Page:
Few things hurt more than doubt creeping into a life of conviction.
Go back to the last sure knowledge you have—the last revelation you know to be true and stand your ground. Stand firm and wait.
The Universe will send you aid and clarity.
Even if you can’t see it at first.
“Is it done?”
“I’d really appreciate it if you’d stop asking me that. This is very delicate work and I’m sure no one wants to get caught…especially me.”
“But you’re always so fast in your clickity-clack world—typing on those buttons and such. You work faster than most of us can talk.”
Nat smiled to himself. It felt good for someone to notice his efforts. Funny thing was, he never thought the old wizard had paid much attention to him in the first place. It gave the compliment more weight. But this was a dangerous task. He’d been asked to hack into government databases, steal funds under the name of the President…and then…
How did the wizard even get Shrubs actual finger prints in the first place? The paperwork would be the easy part—a little artwork, a bit of cut and paste and even a novice could fool a government official. Chuck wanted the team to have pardons for the crimes they already committed. Nat’s job now was to take the tools he’d been given and set up a new life for all of them. If done right…this could cover all their tracks. If done wrong, well…
Chucks confidence made him smile again, but Nat made sure not to show it. “This is a bit more complicated than what I’ve done before. It’ll take some time to plant the phony files into the system. Give them a bit of official history.”
“But you can do it?”
He nodded, “I think so, yes.”
Chuck tousled the programmers hair. “Excellent.”
“This is a lot of work you’re expecting us to do in a dangerously short period of time, you know,” complained Freak. The TNT crew, the twins and Lili were all huddled around one of the main tables, looking at schematics of S.L.A.G.s. Buffy stared up at Cryo64, who grinned back at her unabashed. The shop owner shook his head at both of them and refocused, “I’m not sure we can do it.”
Tumbler took a pen and scratched some notes on a pad. “We can, Craig—you know we can…we just need the parts, the tools and a big enough space to work in. We’ve done tougher jobs than this.”
Freak gave him the evil eye.
“Yeah,” Telly added, “where people don’t want to shoot at us would be nice!”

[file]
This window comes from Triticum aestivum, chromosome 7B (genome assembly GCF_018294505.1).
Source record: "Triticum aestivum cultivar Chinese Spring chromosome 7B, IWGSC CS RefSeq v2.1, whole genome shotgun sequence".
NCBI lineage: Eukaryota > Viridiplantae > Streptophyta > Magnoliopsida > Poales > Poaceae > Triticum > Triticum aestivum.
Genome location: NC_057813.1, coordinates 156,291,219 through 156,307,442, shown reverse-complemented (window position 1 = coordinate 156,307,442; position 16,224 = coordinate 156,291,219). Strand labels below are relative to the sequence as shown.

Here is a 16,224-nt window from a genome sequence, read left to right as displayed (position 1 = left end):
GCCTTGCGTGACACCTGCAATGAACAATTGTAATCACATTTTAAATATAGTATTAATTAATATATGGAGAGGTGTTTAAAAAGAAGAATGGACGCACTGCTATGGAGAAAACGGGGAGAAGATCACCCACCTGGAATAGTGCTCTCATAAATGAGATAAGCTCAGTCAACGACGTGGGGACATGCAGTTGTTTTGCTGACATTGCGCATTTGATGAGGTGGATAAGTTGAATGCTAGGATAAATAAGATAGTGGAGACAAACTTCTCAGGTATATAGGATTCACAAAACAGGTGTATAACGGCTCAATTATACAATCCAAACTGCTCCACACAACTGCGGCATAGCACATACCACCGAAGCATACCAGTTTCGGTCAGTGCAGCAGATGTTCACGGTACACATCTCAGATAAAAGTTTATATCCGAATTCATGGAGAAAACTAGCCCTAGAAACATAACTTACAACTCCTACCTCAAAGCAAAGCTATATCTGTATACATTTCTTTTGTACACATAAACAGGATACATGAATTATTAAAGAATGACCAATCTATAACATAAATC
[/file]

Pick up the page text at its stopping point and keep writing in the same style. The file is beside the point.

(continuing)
“No one tried to shoot at us,” Lili clarified.
“Maybe not,” he countered, giving the twins a nervous look, “but after what they’ve said on the news, who says the Centurions wont try to?”
Nibbles popped the bubblegum in her mouth, “I’m with Telly. There’s no way I want to stick my neck outside if I don’t have to. But I don’t mind helping out. I like Dax.” She pondered a moment before adding, “We need a place to hide just as much as a place to work.” She sighed loudly, “Too bad this place doesn’t have a work station like the Trench Arena.”
“Ooooo,” grinned Telly, “that would be sweet. A dedicated work bench, lifts…and I miss all the pop they keep in that little fridge, too.”
Freak grumbled and rolled up the schematics, “Doesn’t do any good to wish.”
“No,” Chuck said aloud, his tiny, gnarled fingers combing through his beard, “But I don’t think we have to wish for anything.”
“Oh boy,” cringed Nibbles, shifting uncomfortably in her seat, “I think he’s having another idea.”
They all moaned.
President Shrub sat motionless in his wheelchair, the door propped open behind him. Clouds rolled like the waves of the sea, past the windows of his dining area. It was his favorite room, made completely out of transparent materials. He could see all the lights of Clockworks below him, slowing flickering to life as the last rays of daylight fell behind the mountain range.
He wondered if his children were safe. Were they warm? Had they eaten? It was strange, how the pressures of life seemed to fall away when the parent in him rose to the essential issues of his children. But there was nothing he could do now. Not effectively, anyway. The twins were no longer in his care.
All he could do now, was wait.